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Journal of Interprofessional Care

Aidyn L Iachini, Dana D DeHart, Teri Browne, Brianne L Dunn, Elizabeth W Blake, Christine Blake
Collaborative leadership is essential as recent trends in healthcare service delivery necessitate interprofessional collaboration and care. Interprofessional education (IPE) efforts, therefore, have to prepare students for this type of leadership. The purpose of this study was to understand how students' perceptions of leadership change as a result of embedding a collaborative leadership model, the Social Change Model (SCM) of leadership, in an IPE course. Data were collected from 30 students participating in an interprofessional course through two interprofessional course reflections, pre/post leadership posters and poster reflections, and a pre/post survey...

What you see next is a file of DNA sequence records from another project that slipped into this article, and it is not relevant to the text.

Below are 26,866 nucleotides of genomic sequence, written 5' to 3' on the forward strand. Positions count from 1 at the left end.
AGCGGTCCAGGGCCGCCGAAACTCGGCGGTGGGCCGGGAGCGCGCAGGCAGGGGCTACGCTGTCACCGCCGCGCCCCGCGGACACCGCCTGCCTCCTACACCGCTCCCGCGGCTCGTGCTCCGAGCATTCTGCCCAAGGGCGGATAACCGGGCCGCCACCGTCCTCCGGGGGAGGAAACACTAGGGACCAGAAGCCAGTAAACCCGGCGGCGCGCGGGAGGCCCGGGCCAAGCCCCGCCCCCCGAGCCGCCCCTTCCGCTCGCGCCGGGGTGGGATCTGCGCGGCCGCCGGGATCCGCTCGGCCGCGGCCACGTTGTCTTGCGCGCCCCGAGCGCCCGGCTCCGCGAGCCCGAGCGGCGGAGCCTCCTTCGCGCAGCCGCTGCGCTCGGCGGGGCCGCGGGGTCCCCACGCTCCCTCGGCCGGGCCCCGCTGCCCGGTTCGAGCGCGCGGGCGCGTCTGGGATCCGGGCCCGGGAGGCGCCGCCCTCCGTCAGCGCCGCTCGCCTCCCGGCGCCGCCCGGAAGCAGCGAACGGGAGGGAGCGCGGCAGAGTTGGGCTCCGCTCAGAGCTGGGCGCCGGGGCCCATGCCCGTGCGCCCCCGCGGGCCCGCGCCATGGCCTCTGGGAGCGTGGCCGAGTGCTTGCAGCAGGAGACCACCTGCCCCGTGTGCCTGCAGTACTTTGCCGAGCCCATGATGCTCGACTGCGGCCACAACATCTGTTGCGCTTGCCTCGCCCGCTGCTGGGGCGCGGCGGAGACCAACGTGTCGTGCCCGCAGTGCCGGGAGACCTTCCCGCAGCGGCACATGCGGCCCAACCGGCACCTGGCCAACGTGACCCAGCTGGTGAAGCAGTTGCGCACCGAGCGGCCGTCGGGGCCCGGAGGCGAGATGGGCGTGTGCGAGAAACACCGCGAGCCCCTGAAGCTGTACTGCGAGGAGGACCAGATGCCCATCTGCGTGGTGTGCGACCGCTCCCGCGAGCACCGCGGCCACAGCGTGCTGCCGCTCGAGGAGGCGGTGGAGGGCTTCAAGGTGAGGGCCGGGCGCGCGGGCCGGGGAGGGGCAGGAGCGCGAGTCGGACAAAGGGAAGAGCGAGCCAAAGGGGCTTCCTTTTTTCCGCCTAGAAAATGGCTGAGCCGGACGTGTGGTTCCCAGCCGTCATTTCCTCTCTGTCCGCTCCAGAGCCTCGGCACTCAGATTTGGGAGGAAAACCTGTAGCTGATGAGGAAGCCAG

September 14, 2018: Journal of Interprofessional Care
Sarah Shrader, Stephen Jernigan, Niaman Nazir, Jana Zaudke
The Institute of Medicine recently expressed a need to measure the impact of interprofessional education (IPE) on health professions collaborative behavior in practice environments and patient outcomes, and the National Center for Interprofessional Practice and Education has focused research efforts to connect interprofessional practice and education. We describe a model intentionally designed to link interprofessional practice experience in ambulatory care setting and an IPE curriculum for students, called the Interprofessional Learning in Practice (ILIP) model...
September 13, 2018: Journal of Interprofessional Care
Suzanne Cutler, Charles Morecroft, Phil Carey, Tom Kennedy